Starving Ghosts in Every Thread book cover
Things Have Gotten Worse Since We Last Spoke book cover

The Strange Thing We Become book cover

2. We talk to a fair amount of new writers. What tips would you give yourself if you could go back to when you started based on what you know now?

I think I would caution my former self to be prepared for the criticism, the negativity, and the hatred that writers are often bombarded with. Obviously, there’s no way to mentally prepare for that level of scrutiny and that kind of negativity, but I would simply urge younger writers to find something outside of writing that gives them pleasure. Also, most importantly, do not engage with trolls or haters. There are people on the internet who are actively seeking to start fights and to suck the energy out of people. Don’t feed them. Don’t give in to their negativity.

Another equally important word of advice I would offer my former self as well as newer writers is to take special care of your mental health. This is a very difficult business to navigate and if you’re not mentally equipped to deal with the rejections and the despair, your journey in writing and publishing will be spectacularly miserable. Take the effort to work on your mental health and make certain that you’re healthy and fit to withstand the barrage of rejections you’ll inevitably receive. To that end, do not give up. Keep writing and generating content. You never know when somebody is going to enter your life and ask: “What else ya got?”

3. What are some of your favorite aspects of the body horror genre?

I think what inherently draws me to body horror is the level of intimacy commonly found in the genre. It’s such a profoundly disquieting subgenre when you actually consider the topics and themes at play. Body horror has the ability to be as visceral and as brutal as possible because it’s the dissection of us, it’s the exploration of our bodies. Most importantly, the genre skillfully illustrates one of humankind’s most detrimental sufferings: entropy and decay. I think body horror is an exceptionally “truthful” subgenre of horror because it’s a reflection of ourselves–it’s an examination of our humanity and our weaknesses.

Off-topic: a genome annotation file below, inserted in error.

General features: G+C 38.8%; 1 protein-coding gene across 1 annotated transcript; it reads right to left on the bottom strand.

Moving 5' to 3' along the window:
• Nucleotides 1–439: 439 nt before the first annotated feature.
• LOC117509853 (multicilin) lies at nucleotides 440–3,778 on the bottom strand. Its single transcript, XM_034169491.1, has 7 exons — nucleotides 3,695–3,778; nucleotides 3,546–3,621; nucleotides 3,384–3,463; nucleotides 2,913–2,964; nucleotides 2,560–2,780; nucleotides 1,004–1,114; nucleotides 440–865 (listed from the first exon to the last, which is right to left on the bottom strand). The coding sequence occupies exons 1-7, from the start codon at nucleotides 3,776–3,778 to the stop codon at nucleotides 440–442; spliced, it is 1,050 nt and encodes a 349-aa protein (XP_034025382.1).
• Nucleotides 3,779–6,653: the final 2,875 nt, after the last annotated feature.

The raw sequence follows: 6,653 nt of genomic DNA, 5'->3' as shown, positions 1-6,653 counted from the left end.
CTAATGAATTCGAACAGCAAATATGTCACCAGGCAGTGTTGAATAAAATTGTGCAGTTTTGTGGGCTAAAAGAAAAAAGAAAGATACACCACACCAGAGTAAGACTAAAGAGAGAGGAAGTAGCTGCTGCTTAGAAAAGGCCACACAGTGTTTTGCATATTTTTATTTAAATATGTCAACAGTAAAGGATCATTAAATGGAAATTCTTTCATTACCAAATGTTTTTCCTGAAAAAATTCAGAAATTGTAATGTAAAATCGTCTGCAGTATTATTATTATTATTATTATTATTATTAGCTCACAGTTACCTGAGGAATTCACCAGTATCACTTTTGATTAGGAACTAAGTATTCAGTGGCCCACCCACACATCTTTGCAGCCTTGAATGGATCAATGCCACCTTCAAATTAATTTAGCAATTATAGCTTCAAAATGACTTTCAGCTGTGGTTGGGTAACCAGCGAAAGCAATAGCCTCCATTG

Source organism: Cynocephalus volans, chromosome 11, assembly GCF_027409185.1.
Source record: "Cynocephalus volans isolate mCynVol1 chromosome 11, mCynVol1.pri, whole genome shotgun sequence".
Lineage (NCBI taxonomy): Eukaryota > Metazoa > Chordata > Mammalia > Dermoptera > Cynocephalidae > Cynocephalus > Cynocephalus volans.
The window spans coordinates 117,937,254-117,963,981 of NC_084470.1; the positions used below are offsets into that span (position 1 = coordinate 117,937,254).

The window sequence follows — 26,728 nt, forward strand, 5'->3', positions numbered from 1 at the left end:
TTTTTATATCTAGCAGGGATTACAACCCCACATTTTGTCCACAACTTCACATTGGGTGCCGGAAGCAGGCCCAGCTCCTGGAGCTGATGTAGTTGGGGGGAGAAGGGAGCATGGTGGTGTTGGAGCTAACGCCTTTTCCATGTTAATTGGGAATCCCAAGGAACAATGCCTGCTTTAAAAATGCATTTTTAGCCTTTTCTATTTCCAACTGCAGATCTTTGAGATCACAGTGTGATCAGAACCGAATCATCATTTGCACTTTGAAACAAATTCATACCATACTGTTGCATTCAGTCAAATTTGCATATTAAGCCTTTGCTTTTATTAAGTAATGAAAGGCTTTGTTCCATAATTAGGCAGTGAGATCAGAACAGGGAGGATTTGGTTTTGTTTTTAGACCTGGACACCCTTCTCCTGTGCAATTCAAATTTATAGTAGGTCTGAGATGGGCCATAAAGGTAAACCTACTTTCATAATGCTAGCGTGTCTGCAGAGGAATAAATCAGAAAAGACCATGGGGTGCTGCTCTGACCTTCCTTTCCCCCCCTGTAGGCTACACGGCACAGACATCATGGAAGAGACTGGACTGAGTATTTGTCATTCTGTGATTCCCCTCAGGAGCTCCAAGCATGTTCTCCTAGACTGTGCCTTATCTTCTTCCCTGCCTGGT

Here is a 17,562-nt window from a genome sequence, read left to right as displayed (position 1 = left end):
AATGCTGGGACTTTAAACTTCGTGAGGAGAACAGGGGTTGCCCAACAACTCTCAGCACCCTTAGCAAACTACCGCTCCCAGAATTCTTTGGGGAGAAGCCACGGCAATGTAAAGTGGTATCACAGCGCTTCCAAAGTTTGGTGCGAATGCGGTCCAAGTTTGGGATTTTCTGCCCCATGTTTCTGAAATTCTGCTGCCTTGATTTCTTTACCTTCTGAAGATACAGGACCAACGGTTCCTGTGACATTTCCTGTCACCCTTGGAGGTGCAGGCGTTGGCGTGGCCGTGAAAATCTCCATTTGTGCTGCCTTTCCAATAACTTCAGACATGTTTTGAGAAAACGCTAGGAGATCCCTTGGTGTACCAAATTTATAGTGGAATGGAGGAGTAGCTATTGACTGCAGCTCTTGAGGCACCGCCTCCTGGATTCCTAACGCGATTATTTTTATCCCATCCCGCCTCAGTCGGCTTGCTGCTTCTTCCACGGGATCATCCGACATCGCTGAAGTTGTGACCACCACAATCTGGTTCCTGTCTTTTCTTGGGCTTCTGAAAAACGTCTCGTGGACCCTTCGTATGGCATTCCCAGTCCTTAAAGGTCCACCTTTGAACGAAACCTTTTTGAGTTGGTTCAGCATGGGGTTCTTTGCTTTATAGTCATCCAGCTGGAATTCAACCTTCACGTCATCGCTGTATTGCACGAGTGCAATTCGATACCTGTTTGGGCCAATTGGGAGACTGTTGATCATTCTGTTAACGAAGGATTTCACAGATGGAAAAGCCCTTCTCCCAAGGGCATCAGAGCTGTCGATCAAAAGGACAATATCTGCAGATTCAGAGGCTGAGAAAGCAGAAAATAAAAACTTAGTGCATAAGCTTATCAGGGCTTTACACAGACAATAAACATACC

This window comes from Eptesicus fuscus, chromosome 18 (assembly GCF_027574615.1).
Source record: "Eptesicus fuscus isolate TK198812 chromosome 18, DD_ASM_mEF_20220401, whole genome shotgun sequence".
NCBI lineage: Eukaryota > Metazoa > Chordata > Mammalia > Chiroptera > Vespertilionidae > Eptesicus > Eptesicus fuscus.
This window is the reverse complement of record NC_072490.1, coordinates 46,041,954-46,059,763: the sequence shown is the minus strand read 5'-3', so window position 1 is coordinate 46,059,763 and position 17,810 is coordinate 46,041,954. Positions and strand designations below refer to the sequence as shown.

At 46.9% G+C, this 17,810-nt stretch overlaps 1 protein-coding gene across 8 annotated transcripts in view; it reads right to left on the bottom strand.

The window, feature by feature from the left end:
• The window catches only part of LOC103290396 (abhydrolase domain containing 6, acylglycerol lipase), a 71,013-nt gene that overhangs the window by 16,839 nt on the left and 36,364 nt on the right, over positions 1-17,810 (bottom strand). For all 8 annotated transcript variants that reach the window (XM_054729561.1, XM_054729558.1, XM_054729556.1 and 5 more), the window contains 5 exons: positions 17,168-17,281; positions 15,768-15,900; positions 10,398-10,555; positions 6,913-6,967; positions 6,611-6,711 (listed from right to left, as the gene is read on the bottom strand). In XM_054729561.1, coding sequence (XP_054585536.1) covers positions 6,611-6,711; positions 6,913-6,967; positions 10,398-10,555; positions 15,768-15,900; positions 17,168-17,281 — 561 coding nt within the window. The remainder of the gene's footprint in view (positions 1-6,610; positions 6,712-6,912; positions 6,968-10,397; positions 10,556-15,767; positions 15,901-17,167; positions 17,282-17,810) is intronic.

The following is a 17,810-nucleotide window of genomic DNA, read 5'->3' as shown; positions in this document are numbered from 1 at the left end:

4. What are your top three favorite body horror books (and/or films)?

I’ve been impressed by so many works of fiction and film that cleverly subvert expectations and present body horror in a new, dynamic, and compelling way. I’m immediately reminded of Gwendolyn Kiste’s exceptional novel, The Rust Maidens. Kiste’s writing is so poetic, so lyrical–the horror is so uniquely grotesque and yet so profoundly gorgeous. I also think of Kathe Koja’s Skin as another exceptional example of compelling body horror. Koja’s writing is very unique and it’s a still that belongs entirely to her brand of fiction. Skin was my first introduction to her work, and I’ve been lacking in recent years to check out more of her catalog of fiction. However, Skin definitely stayed with me as a perfect example of dynamic and interesting body horror. Finally, Joanna Koch’s The Wingspan of Severed Hands is another work that I consistently look to for inspiration when executing body horror. Koch’s writing is so hallucinatory and otherworldly. Their command of language astounds me and the way in which they present the narrative in Wingspan is truly remarkable.